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Teaching Guide
Activity 3: Grades 5-8
One-Way Valves

Blood is sent by the heart through the vessels of the circulatory system in one direction only. This unidirectional movement insures that a continual supply of oxygen and nutrients travels toward the cells. At the same time, carbon dioxide and wastes travel away from the cells. One-way valves found within the heart and veins prevent any backward blood flow, insuring the efficiency of this one-way movement.

In Search for an Artificial Heart, you observed the testing of artificial valves in the Abiomed mechanical heart. As in a real heart, these valves permit the flow of fluid in only one direction. If the flow reverses, the valve flaps "lock down" preventing any backward flow. In this activity you will get to see for yourself the way in which a valve works.


National Science Standards and Curriculum Links
Print version (PDF)
Main Menu
Image of Chest and Heart

This activity page will offer:

  • A chance to observe fluid moving through a one-way valve
  • An opportunity to build a model of a valve.
  • An opportunity to learn more about biotechnology design.


  • Two 8-inch sections of clear plastic tubing,1-2 inches in diameter*
  • Small elastic band
  • Scissors
  • Rubber glove (such as those used for dishwashing)
  • Duct tape
  • Cup
  • Water

    *This type of tubing may be found at hardware, car care, small engine, and marine supply stores.

Image of Tubing and Gloves


  1. Use a scissors to cut off one of the fingers from the glove.
  2. Cut an "X" in the tip, with each slit about one-inch in length. SEE DIAGRAM B & C.
  3. Insert the glove finger into one section of wide, clear plastic tubing. Invert and roll a small section of the fabric of the glove back over the tube to form a collar.
  4. Secure the exposed collar to the plastic tube with either duct tape or an elastic band. SEE DIAGRAM E.
  5. Place the other tube section on top of the balloon end of this tube.
  6. Use duct tape to secure and form a waterproof seal around the joined edges of the two tubes. SEE DIAGRAM F.
  7. Fill a small cup with water. Over a sink, carefully pour the water into the tube assembly so that is flows into the inside of the glove finger (Labeled "TOP" in diagram). Observe what happens as the fluid impacts the glove finger.
  8. Turn the tube assembly upside down and again pour a cup of water into the tube. What happens this time? Write down your observations.


  1. What did the glove represent?
  2. What did the plastic tubing represent?
  3. Why did you invert the glove in step 9?
  4. Describe the mechanical action of the valve.


Veins Only
Although there are valves in veins to prevent the backward ebb of blood, no such parts are found in arteries. Why?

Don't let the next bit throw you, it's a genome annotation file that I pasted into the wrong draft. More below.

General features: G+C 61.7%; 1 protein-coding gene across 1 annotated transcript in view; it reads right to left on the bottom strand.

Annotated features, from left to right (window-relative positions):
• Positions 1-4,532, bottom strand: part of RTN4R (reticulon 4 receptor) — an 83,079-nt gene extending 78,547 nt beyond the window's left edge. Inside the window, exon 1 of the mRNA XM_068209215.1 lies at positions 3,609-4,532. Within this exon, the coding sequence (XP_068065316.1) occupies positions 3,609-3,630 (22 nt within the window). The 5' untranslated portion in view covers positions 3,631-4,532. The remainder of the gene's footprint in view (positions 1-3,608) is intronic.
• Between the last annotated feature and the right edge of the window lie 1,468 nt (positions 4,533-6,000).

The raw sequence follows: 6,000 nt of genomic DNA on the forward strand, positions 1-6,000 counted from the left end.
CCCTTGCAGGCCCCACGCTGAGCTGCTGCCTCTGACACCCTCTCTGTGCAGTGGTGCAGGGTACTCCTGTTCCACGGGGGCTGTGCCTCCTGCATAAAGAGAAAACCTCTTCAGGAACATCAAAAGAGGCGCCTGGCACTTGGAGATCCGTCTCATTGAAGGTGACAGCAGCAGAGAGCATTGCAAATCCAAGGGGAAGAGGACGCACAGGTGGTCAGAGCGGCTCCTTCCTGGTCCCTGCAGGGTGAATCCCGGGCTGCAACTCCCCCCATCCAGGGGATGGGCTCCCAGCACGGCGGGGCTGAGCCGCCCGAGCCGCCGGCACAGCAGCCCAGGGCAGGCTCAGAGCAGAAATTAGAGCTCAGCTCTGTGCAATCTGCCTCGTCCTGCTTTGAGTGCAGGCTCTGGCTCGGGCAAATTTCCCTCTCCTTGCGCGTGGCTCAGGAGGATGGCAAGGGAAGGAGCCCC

HINT: Consider the difference in pressure found within an artery and a vein.

Who Gets the Heart?
There are not enough hearts or other transplant organs to meet the needs of the critically ill. Unfortunately, some people die while they wait for an available organ. Suppose you were in charge of deciding who was going to get the organ and who must continue to wait. What would you base this decision on? Would factors such as age, family, gender, finances, race, health issues, or role in society enter into this critical choice? If so, how?

eBay Debate
Perhaps you've heard of eBay? It's an online auction in which items that range from dinettes to dinosaur skulls are offered for sale. A while back, individuals began to post "organs for transplant" on this site. One kidney went as high as $5.7 million dollars before eBay stopped the bidding. The sale of kidneys or any other body parts is illegal -- yet the marketing of body parts for profit is a potential source of organs. What do you think? Should people be able to sell one of their organs? Why or why not? Suppose the money was needed to finance a lifesaving operation? Would this make a difference?

Presumed Consent?
In the US, the current organ transplantation process depends mostly upon voluntarism. You have to "sign-up" in order to release your organs for transplantation. In contrast, in some foreign countries, including France, the medical establishment assumes "presumed consent." In other words, they can access the organs of a deceased individual without written consent. If you do not want your organs donated, you need to file legal paperwork stating so. Do you think that presumed consent should replace the voluntarism policy now in place in the United States? Why or why not? In the absence of a written statement granting permission here in the US, surviving family members can grant access to the deceased's organs. Often donated organs must be harvested immediately following the death of the donor. How might grief affect access to such organs?


Interview with Dr. Mehmet Oz
An informative interview on heart-assist devices that includes a virtual heart transplant lab.

Heart Valve Information Page
This site includes images about a variety of artificial heart valves.

Heart Transplant Program: Temple University

Information on one hospital's heart failure and transplant programs.


The activities in this guide were contributed by Michael DiSpezio, a Massachusetts-based science writer and author of "Critical Thinking Puzzles" and "Awesome Experiments in Light & Sound" (Sterling Publishing Co., NY).

Academic Advisors for this Guide:

Corrine Lowen, Science Department, Wayland Public Schools, Wayland, MA
Suzanne Panico, Science Teacher Mentor, Cambridge Public Schools, Cambridge, MA
Anne E. Jones, Science Department, Wayland Middle School, Wayland, MA


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